By Barbara Guest 1920–2006 Barbara Guest
At sunset from the top of the stair watching

the castle mallets wrenched from their socket

fell from ambush into flame flew into hiding;   

above the stoneware a latch like muscle hid   

the green; he stood waist high under the rapt

ceiling and hanged the sparrow; where the kitchen   

had been a mirror of eggs served in a tumbler he

saw the ring when a lancet pierced and threw it.

In a basket and lowered it where sails enter

the harbor over a parchment like dominoes;

the petrel-like eyelash.

To the sun and its rites were pulled the dried   

banners; they flew past the ruins the tower

and window where ivory guided the mist on his back;

he rubbed his eyes and counted them kneeling

wrinkled as grass.

A ghost in their nostrils put a heel at their

forehead; they saw only the moon as it



If the ship meant anything if he heard a world

view in the midst of his rhythm or the spell

lustrous like hair on his arm; that groaned as

it struck near the tumble down or

combing hair; words burnt as they quickened.

The bitter they share crept into forage and

muster is in their skin; the grey

worked like a vise they brushed this

to turn arrows; they shut off the vast

cellar and the turret leaped to a pattern;

the mosaic blended was untouched.


The frankish hills and hummocks metered

the greed over sun and cloud; voluptuous

in the straits turbanned held scarves to the

water each sail embroidered;

who washed in their music a lattice.

A major or borrowed sky this aspect provides

the lily stalk inside the frame; a gesture the lily

pointing north as if the wrench from sky decides

cold rain or change of tide; the lily

she chooses.


Waking in must the high pierced window dew on

the furnaced bar the poaching hour the cup

takes smoke from the tower; they drink

in the smoke the print cradled; cut in dark.

The siege made cloth a transfer

learned from invaders who craved it;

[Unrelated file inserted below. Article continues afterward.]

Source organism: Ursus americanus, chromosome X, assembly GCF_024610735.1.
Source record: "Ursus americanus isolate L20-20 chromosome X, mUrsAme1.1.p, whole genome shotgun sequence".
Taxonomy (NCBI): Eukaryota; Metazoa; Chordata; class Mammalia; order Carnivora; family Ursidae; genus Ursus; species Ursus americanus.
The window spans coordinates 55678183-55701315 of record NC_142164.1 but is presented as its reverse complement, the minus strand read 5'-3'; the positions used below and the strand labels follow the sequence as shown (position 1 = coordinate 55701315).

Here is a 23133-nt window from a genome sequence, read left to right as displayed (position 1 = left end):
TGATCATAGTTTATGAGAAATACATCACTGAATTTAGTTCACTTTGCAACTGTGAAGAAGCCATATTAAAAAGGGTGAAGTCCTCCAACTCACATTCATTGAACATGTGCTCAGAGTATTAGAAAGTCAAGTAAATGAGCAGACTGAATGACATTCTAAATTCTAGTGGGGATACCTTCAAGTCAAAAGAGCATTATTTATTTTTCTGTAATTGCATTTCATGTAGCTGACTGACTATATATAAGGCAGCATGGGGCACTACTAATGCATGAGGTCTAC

spindle thieves.

She sang high notes and pebbles went into her

work where it changed into marks; in that room

the armor-like wrens:

rites turned with thread a dower

begs lapis; eglantine on a spoon; the castle

breeds tallow.


A change of tide might delay the run

they watched as if by simple water;

read magisterially whatever the book decided;

night outside covered with filmic screen

ghosts they store; then bring an experimental

wheel out of hiding.

Even the Nile wind; fortune cards

jugglers a remedy from old clothes;

to appease the fable—pearls

rolling in straw.

The way a cowslip bends

they remember or Troilus as he stared;

they agree on brighter covers; looser

shifts fluent tower to tower.

More ephemeral than roundness or

the grown pear tree connected

with vision a rose briar.


There was only a rugged footpath

above the indifferent straits and a shelf where the

castle lay perhaps it was sphered like Otranto;

there the traveller stood naked and talked

aloud or found a lily and thought a sword;

or dragged a carcass upon blunt stone like a

corded animal. In weeds in spiritual

seclusion a felt hand lifted.

Barbara Guest, “Otranto” from Selected Poems (Los Angeles: Sun & Moon Press, 1995). Reprinted with the permission of the author.

Source: Selected Poems (1995)

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Poet Barbara Guest 1920–2006

SCHOOL / PERIOD New York School

Subjects Activities, Travels & Journeys

 Barbara  Guest


Barbara Guest rose to prominence in the late 1950s as a member of an informal group of writers known as the New York school of poets whose membership included Frank O'Hara, John Ashbery, and James Schuyler. Their innovative approach to poetry was influenced by modern art, especially surrealism and abstract expressionism. Guest drew on her own background in art (she worked for Art News magazine in the 1950s) to create poetry . . .

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SCHOOL / PERIOD New York School

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